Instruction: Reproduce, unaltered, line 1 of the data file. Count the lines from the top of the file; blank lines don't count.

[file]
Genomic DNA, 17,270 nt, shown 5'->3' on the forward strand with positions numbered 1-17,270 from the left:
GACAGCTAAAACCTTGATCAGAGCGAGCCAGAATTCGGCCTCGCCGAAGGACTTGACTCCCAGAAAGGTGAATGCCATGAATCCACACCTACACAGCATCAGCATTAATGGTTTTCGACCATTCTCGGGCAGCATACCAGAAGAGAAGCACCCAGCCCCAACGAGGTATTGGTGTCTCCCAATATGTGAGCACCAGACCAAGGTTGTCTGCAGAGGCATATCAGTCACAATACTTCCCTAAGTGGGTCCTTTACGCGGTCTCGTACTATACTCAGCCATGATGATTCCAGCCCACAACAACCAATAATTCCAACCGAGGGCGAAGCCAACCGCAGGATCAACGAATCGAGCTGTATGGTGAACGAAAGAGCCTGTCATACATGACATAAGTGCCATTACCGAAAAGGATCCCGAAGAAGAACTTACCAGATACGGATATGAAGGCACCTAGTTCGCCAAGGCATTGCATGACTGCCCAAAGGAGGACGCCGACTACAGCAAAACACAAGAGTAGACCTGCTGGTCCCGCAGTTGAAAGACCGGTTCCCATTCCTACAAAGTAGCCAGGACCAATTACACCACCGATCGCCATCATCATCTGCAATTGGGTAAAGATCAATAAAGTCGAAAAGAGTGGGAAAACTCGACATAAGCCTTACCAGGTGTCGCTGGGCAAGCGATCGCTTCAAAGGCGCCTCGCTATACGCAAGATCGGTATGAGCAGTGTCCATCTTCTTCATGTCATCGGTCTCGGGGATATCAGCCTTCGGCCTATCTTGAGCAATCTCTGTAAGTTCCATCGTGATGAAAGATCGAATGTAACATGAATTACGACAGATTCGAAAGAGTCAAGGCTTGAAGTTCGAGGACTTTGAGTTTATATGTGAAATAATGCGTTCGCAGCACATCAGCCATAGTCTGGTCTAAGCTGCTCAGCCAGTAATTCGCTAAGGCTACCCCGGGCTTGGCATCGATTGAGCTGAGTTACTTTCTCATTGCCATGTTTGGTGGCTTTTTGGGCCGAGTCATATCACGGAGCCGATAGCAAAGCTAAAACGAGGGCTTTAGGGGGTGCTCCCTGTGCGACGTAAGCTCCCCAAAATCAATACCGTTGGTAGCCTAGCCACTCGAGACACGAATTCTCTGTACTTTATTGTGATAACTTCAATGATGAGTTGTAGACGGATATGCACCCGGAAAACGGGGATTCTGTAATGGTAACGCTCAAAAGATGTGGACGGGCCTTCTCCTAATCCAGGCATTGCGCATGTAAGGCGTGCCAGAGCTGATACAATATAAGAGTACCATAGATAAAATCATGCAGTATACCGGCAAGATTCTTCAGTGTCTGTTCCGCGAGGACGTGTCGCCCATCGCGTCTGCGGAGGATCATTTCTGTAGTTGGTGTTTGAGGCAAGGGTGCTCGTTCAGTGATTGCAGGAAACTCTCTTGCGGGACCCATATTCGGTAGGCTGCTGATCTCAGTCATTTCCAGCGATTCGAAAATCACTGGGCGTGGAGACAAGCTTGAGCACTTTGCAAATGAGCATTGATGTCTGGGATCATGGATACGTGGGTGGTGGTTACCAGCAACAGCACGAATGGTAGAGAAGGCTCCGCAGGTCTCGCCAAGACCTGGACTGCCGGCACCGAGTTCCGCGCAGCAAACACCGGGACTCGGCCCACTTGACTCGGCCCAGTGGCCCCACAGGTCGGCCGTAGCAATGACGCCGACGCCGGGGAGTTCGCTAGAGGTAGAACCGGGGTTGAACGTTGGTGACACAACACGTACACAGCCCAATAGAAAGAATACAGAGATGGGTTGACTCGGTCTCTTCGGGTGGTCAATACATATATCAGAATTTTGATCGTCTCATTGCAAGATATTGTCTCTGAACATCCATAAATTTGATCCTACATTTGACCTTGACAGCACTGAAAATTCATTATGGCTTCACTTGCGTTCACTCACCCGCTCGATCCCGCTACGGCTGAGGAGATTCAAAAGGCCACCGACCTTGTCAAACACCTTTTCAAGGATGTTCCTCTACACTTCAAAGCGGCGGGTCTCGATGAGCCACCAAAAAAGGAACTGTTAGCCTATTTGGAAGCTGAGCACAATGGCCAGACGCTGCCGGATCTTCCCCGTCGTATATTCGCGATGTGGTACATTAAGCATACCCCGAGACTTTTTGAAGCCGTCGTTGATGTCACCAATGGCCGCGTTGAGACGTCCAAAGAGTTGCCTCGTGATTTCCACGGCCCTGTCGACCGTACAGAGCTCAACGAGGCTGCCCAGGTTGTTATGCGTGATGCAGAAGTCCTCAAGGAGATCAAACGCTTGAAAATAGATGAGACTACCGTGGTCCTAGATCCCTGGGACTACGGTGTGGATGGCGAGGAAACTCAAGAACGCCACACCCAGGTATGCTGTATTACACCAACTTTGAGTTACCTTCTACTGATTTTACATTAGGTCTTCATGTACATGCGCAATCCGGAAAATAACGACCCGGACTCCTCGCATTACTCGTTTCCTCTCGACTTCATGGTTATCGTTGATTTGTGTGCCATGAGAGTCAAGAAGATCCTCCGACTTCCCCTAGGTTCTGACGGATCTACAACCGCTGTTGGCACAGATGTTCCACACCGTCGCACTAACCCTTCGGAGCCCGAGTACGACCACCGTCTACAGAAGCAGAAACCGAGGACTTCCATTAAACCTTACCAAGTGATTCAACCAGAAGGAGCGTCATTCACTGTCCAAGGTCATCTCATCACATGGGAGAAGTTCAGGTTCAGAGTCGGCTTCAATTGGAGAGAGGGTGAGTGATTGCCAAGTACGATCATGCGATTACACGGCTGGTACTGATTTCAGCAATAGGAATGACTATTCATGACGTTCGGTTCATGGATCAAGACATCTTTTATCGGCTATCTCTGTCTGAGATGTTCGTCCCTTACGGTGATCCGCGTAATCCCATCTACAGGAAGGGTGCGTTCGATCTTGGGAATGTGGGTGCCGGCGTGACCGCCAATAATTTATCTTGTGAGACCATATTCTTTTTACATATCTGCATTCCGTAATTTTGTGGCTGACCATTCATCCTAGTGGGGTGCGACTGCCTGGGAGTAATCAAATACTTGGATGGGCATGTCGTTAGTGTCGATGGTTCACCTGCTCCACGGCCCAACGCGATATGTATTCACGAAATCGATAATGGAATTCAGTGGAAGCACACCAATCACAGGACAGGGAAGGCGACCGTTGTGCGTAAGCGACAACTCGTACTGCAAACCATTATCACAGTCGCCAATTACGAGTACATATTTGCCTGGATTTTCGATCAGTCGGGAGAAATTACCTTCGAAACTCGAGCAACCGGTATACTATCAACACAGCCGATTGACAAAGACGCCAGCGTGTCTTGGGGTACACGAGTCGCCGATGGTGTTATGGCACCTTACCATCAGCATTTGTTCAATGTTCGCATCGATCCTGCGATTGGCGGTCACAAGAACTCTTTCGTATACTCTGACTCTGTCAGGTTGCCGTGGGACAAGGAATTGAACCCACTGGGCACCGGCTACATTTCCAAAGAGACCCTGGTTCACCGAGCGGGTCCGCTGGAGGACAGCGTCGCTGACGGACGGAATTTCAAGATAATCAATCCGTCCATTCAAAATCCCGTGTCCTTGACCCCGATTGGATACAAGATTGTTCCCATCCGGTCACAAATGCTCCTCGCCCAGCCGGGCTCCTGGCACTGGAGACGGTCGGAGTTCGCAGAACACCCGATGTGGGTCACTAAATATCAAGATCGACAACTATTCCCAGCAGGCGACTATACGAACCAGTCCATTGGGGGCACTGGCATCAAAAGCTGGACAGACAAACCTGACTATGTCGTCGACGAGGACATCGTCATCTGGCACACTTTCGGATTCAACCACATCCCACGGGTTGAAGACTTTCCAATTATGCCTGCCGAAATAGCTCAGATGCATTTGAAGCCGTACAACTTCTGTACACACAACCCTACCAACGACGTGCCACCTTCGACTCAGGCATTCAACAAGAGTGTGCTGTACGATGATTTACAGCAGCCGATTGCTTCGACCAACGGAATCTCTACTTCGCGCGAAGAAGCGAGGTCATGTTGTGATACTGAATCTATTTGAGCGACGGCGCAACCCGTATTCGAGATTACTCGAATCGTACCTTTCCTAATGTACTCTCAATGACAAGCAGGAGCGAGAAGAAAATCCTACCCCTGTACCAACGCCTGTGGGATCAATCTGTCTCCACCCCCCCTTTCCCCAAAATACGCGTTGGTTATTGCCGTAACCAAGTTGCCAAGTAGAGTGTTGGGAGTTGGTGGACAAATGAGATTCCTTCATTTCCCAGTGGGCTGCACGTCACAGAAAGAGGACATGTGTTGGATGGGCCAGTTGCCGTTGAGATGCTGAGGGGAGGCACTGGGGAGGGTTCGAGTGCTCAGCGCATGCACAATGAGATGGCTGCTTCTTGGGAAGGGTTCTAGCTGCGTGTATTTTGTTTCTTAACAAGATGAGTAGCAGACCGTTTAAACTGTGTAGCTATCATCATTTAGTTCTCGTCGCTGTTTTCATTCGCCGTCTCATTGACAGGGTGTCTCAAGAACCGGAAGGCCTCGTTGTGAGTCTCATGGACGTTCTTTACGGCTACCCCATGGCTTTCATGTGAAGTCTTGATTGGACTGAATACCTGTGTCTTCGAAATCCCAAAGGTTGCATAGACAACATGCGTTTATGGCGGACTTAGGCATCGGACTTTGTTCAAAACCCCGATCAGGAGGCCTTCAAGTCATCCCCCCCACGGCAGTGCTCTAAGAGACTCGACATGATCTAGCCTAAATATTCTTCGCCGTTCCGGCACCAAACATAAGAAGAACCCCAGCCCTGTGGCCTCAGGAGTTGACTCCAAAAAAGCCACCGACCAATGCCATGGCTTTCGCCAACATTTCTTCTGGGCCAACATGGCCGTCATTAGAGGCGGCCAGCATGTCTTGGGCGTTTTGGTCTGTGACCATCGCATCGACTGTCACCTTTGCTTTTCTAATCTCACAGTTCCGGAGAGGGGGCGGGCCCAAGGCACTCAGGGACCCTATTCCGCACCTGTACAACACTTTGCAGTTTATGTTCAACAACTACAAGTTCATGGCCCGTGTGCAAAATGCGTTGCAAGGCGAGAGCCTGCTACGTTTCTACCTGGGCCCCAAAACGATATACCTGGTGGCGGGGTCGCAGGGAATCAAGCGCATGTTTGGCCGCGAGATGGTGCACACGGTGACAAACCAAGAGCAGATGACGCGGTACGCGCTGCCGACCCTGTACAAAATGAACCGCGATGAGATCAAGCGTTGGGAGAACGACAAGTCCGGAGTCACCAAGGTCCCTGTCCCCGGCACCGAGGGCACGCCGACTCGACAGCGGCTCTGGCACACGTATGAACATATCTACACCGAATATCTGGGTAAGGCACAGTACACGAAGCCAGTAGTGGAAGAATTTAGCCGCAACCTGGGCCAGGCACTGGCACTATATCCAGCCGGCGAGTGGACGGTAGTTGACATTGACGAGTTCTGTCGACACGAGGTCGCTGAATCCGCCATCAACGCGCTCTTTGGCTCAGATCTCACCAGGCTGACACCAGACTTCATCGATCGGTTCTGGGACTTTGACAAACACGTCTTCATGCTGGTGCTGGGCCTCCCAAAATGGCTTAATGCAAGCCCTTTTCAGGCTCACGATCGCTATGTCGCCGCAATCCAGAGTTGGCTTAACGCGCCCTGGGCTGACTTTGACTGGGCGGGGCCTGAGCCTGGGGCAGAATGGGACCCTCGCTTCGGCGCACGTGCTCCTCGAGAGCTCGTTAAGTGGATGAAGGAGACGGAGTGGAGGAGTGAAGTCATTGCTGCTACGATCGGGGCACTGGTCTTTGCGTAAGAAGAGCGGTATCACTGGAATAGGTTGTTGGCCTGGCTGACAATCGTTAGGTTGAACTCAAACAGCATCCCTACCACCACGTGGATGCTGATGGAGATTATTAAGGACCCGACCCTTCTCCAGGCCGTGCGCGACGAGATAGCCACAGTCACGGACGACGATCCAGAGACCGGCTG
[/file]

Genomic DNA, 17,270 nt, shown 5'->3' on the forward strand with positions numbered 1-17,270 from the left: